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Got 60?

Posted By Leslie Mizerak, Friday, October 20, 2017

As a SHRM Certified Professional (SHRM-CP) or SHRM Senior Certified Professional (SHRM-SCP) you already recognize the relevance and importance of SHRM certification. Earning your certification is the first step toward a rewarding career and a commitment to advancing the future of HR. Recertification is how you will continue to grow and adapt to meet the evolving needs of the profession. 


If you obtained your SHRM credential in 2015, your recertification date is in 2018, but if you get 60 PDCs this year, you are eligible to apply for recertification now—you don't have to wait until 2018 to do so. SHRM will provide $20 to a chapter and $10 to a state council for each credentialed member who recertifies within the 2017 calendar year.  We are encouraging our SHRM-certified members to "just do it". 


Early recertification helps you as a credential-holder, too. If you apply in 2017, your next recertification date will still be 2021. If any of the activities you submitted in your application turn out not to be eligible activities, you will have all of 2018 to resubmit and reach the required 60 PDCs. 


You can login and enter your recertification credits at


Again the program is designed to promote early recertification, before the end of the year, in exchange for a financial stipend to support your local chapter, GOSHRM and our State Council HR Florida.  GOT 60?  Why not take care of your recertification today?

Tags:  GOSHRM  Recertification  SHRM  SHRM-CP  SHRM-SCP 

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Effectively Managing Employee Conflicts

Posted By Leslie Mizerak, Friday, October 20, 2017

I have heard many ways that companies attempt to manage employee conflicts.  They range from yelling at the employees to firing them to ignoring the situations.  These issues don’t go away just because the manager tells the parties in conflict to “stop”.   This only serves to create underground conflicts that decrease productivity or increase turnover.  A perfect example of this is when I was hired to assist an organization with a dispute between two executive secretaries.  I will change parties names and keep the company name confidential.  


Ethel was a long time company employee and was the executive secretary for the company VP, Hank.   Marie was the executive secretary for the new CEO, Gary.  Although Marie and Gary were new to this company, they worked together for many years.  When I received the call from Hank, the VP, I was told that Marie and Ethel could not get along and he needed me to get them to play nice.  He went on to explain that he had already sat down with both ladies separately and told them they needed to stop acting like teenage girls and put on their big girl panties or they would be fired.  As crazy as it sounds, this example is very common.  What’s wrong with this approach? This is a classic example of a Band-Aid approach.  When I asked Hank how that worked, he said things were quiet for a while and then the S--T hit the fan!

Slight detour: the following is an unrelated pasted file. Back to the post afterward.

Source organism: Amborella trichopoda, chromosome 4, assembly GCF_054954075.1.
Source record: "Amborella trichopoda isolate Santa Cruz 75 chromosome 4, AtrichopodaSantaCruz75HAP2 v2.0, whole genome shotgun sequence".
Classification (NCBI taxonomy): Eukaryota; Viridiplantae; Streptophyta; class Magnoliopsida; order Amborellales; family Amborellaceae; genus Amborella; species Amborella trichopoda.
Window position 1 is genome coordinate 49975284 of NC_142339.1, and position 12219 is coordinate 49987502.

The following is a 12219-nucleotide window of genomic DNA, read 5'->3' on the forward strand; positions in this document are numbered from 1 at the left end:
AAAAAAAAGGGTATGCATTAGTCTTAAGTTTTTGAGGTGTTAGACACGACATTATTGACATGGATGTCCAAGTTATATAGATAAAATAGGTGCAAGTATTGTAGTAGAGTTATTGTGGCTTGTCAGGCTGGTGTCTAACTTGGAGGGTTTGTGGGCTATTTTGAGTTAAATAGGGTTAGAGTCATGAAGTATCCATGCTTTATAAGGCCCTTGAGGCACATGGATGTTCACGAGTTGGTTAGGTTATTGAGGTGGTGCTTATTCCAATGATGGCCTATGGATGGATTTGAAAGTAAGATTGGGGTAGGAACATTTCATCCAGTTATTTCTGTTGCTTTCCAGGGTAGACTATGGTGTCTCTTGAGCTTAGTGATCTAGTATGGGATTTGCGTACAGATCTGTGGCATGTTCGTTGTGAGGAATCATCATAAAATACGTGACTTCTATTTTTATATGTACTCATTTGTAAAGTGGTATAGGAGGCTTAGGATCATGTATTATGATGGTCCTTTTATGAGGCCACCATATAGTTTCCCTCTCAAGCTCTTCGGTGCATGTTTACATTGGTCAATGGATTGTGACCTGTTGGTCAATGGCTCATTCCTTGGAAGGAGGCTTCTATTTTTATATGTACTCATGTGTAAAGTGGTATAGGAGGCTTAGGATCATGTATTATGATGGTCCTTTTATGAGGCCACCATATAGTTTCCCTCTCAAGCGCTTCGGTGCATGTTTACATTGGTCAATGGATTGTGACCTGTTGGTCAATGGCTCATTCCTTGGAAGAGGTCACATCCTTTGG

That was an example of what not to do.  What should you do?  First step is to stay as neutral and judgement free as possible.  Then assess the conflict by meeting privately with the parties involved.  In the example above, meet with Ethel and Marie and let each of them know that you are meeting with the other person privately and then will make a recommendation about how to proceed.  This way employees feeling singled out can be avoided.  


Once you meet with the parties privately, you should create a suggested plan of action.  Not a plan for how the parties should resolve the conflict, just the process or tools you are suggesting.    It’s important to reassure the employees involved that you are on the case and their issues are important.  Definitely do not demean them by using language like Hank used.  You may suggest that one or more parties work with a senior employee as a mentor or you may suggest hiring a conflict coach.  Another possible suggestion is training for the parties to address lack of skills in a specific area.  Ideally the underlying conflict should be addressed and resolved first before offering training or coaching.  It is highly unlikely that Marie and Ethel will benefit from coaching and training if they do not resolve the underlying conflict first.